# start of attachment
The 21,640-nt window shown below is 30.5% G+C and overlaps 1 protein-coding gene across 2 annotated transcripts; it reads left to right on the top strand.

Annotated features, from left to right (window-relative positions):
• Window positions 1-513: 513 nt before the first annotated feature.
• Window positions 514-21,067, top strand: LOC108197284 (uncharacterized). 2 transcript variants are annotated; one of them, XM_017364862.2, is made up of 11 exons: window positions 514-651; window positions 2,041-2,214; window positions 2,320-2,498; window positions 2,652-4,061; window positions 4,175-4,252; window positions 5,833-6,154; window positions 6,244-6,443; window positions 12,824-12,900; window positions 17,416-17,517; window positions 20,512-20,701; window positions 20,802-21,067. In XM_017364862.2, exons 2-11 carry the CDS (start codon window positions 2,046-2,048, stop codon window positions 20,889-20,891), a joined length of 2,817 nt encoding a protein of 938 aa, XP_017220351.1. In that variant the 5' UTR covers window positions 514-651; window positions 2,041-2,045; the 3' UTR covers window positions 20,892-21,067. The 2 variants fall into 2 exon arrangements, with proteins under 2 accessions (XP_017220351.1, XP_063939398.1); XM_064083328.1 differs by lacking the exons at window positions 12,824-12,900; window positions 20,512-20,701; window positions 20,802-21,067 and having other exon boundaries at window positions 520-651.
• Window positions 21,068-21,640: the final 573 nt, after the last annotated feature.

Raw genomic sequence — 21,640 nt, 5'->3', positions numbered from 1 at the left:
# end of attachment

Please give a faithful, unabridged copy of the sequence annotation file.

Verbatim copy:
The 21,640-nt window shown below is 30.5% G+C and overlaps 1 protein-coding gene across 2 annotated transcripts; it reads left to right on the top strand.

Annotated features, from left to right (window-relative positions):
• Window positions 1-513: 513 nt before the first annotated feature.
• Window positions 514-21,067, top strand: LOC108197284 (uncharacterized). 2 transcript variants are annotated; one of them, XM_017364862.2, is made up of 11 exons: window positions 514-651; window positions 2,041-2,214; window positions 2,320-2,498; window positions 2,652-4,061; window positions 4,175-4,252; window positions 5,833-6,154; window positions 6,244-6,443; window positions 12,824-12,900; window positions 17,416-17,517; window positions 20,512-20,701; window positions 20,802-21,067. In XM_017364862.2, exons 2-11 carry the CDS (start codon window positions 2,046-2,048, stop codon window positions 20,889-20,891), a joined length of 2,817 nt encoding a protein of 938 aa, XP_017220351.1. In that variant the 5' UTR covers window positions 514-651; window positions 2,041-2,045; the 3' UTR covers window positions 20,892-21,067. The 2 variants fall into 2 exon arrangements, with proteins under 2 accessions (XP_017220351.1, XP_063939398.1); XM_064083328.1 differs by lacking the exons at window positions 12,824-12,900; window positions 20,512-20,701; window positions 20,802-21,067 and having other exon boundaries at window positions 520-651.
• Window positions 21,068-21,640: the final 573 nt, after the last annotated feature.

Raw genomic sequence — 21,640 nt, 5'->3', positions numbered from 1 at the left: